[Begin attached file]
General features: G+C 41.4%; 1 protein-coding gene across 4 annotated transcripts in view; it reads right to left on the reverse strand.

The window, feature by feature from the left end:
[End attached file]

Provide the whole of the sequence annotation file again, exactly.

General features: G+C 41.4%; 1 protein-coding gene across 4 annotated transcripts in view; it reads right to left on the reverse strand.

The window, feature by feature from the left end: